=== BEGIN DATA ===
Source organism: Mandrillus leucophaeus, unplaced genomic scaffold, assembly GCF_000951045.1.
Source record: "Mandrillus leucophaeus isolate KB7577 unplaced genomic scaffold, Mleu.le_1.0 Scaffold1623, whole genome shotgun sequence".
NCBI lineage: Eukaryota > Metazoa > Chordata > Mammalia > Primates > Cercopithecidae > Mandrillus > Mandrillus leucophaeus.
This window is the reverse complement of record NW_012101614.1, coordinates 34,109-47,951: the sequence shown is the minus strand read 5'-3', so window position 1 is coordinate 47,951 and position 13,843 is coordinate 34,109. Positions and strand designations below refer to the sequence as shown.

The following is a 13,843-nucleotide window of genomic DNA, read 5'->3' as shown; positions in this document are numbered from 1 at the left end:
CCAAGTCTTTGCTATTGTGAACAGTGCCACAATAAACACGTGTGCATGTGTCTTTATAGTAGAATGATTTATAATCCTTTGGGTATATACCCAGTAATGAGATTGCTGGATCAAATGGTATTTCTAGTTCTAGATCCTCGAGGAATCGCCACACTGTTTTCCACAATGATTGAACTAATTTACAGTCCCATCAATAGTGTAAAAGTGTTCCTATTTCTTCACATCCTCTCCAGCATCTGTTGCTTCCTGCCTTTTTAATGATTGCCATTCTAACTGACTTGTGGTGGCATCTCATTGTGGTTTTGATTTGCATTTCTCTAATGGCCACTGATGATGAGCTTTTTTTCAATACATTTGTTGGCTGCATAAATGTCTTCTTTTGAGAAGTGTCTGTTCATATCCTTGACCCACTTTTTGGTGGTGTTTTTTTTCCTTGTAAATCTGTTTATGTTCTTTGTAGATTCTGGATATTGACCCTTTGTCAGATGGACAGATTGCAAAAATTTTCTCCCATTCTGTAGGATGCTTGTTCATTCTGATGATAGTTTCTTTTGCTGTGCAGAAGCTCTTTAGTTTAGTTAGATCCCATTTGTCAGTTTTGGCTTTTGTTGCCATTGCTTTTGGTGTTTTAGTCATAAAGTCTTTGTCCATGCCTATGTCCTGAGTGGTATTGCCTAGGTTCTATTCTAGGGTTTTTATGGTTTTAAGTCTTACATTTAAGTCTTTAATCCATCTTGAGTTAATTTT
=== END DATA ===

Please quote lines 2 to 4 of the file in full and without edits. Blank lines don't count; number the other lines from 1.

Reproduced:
Source record: "Mandrillus leucophaeus isolate KB7577 unplaced genomic scaffold, Mleu.le_1.0 Scaffold1623, whole genome shotgun sequence".
NCBI lineage: Eukaryota > Metazoa > Chordata > Mammalia > Primates > Cercopithecidae > Mandrillus > Mandrillus leucophaeus.
This window is the reverse complement of record NW_012101614.1, coordinates 34,109-47,951: the sequence shown is the minus strand read 5'-3', so window position 1 is coordinate 47,951 and position 13,843 is coordinate 34,109. Positions and strand designations below refer to the sequence as shown.